By Alex Bridges -- firstname.lastname@example.org
WINCHESTER -- Nearly 50 fire and rescue workers for Frederick County can expect to see a total of $96,000 in unpaid overtime in a deal reached Wednesday.
But the Board of Supervisors did not offer a deal to nearly 60 former and current deputies with the sheriff's office who claim the locality cheated the employees out of overtime pay for years until January.
Instead, the supervisors passed a resolution 6-1 that seeks to undercut the deputies' original notice of claim submitted to the county in April. The resolution states the organization which represents the plaintiffs in the federal lawsuit filed over the complaint does not exist. The resolution as approved advised the plaintiffs, represented by the Northern Virginia chapter of the Southern States Police Benevolent Association, to refile a proper version of the claim, one to which the county can respond.
However, Leesburg attorney, Caleb A. Kershner, representing the police group, requested during the public comment period that supervisors reject the resolution. Kershner said the notice of the claim was filed properly. Kershner called much of the resolution's claims a "red herring," specifically the allegation that the plaintiffs violated Virginia's law forbidding government workers from collective bargaining.
Kershner outside the meeting told reporters he planned to regroup and see what direction the plaintiffs might take. They could seek to appeal the matter of the notice of claim to the circuit court, Kershner said.
"It seems to me that they chose their words very, very carefully," Kershner said.
"If we were to really look at it, these deputies have been losing pay for the overtime they've been putting in, illegally, for over five years," Kershner said. "Unfortunately, the statute only allows you to look back three years.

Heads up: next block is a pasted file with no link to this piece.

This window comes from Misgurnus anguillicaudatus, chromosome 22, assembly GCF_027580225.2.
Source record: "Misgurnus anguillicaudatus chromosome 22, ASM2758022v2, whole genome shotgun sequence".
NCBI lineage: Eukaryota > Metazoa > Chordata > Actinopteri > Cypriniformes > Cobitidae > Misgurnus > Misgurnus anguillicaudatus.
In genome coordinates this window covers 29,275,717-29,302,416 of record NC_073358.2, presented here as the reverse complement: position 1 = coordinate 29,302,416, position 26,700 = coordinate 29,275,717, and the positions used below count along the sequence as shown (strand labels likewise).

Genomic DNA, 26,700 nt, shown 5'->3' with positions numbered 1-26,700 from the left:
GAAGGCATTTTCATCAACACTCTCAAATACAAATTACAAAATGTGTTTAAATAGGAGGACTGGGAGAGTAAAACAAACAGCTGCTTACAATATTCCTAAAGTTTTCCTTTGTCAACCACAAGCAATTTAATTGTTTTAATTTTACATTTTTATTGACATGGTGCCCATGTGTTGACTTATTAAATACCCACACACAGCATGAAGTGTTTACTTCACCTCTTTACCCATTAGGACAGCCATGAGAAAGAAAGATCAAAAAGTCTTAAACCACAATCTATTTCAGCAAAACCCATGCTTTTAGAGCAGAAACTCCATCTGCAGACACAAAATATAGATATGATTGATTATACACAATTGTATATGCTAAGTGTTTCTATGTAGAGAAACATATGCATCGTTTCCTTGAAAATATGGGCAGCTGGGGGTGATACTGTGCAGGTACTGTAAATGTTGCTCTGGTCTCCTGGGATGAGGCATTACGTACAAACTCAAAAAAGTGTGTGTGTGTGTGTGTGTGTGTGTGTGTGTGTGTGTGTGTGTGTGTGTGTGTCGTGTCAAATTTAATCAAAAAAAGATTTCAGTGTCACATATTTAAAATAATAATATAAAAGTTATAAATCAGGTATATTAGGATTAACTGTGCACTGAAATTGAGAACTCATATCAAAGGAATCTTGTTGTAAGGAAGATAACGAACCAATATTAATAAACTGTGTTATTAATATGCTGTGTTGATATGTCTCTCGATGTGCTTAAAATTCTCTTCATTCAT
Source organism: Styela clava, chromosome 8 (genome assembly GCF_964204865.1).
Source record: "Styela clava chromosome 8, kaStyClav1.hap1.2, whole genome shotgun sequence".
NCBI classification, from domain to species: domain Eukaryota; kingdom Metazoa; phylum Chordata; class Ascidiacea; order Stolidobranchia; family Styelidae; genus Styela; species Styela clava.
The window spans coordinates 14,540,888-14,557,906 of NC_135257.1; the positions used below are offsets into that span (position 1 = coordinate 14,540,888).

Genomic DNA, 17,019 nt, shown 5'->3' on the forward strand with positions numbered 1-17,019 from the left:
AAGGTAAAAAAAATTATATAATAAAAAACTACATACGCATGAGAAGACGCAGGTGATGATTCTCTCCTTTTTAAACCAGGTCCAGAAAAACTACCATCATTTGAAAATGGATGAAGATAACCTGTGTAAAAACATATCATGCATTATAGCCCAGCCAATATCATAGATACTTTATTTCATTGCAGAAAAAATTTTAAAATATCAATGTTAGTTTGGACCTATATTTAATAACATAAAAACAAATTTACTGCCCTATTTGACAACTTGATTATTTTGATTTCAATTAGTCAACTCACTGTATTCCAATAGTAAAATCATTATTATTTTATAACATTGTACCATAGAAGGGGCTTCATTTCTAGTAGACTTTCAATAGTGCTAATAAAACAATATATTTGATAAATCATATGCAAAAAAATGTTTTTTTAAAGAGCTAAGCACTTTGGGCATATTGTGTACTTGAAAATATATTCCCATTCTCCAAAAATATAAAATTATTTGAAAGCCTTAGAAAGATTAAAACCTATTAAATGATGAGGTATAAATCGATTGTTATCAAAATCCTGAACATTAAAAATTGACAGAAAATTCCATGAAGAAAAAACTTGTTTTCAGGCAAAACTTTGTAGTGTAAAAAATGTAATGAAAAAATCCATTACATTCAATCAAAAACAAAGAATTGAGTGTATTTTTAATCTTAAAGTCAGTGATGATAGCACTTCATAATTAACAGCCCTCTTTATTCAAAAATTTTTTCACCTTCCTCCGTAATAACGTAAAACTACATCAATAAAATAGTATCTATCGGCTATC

"It almost sounds like they're talking out of both sides of their mouth in one respect and that is they're passing a resolution to reject this [notice of claim] and yet saying oh well we want to settle this," Kershner added. "They didn't really have to put forward this resolution whatsoever."
Kershner said the supervisors' action approving the resolution does not affect the lawsuit filed in U.S. District Court which claims the county violated state code by failing to pay the officers for overtime compensation, among other allegations.
The notice of claim Kershner submitted to the county alleged the locality owed former and current sheriff's office deputies $325,000 in unpaid overtime and other compensation.
Sean McGowan, executive director of the Virginia chapter of the police association, also asked supervisors to reject the resolution.
Supervisors amended the resolution, on advice from County Attorney Roderick Williams, to indicate the board and the locality's intent to continue negotiations with the current and former deputies who brought the claim.
Several members of the board expressed a desire to negotiate with the plaintiffs in the matter.
But Supervisor Ross Spicer, who voted against adopting the resolution, recommended the board delay the item until the next regular meeting to allow for officials to address concerns about the language in the resolution.
Kershner noted that so far the county has put no offer on the table to settle with the plaintiffs.
Supervisors reached an agreement with 48 fire and rescue department workers who claimed the locality owed the employees overtime pay. Firefighters submitted its notice of claim to the county March 27.
The resolution before the Board of Supervisors sought to settle the claim brought by fire and rescue workers to pay the employees a total of $96,000. Supervisors approved the resolution 7-0.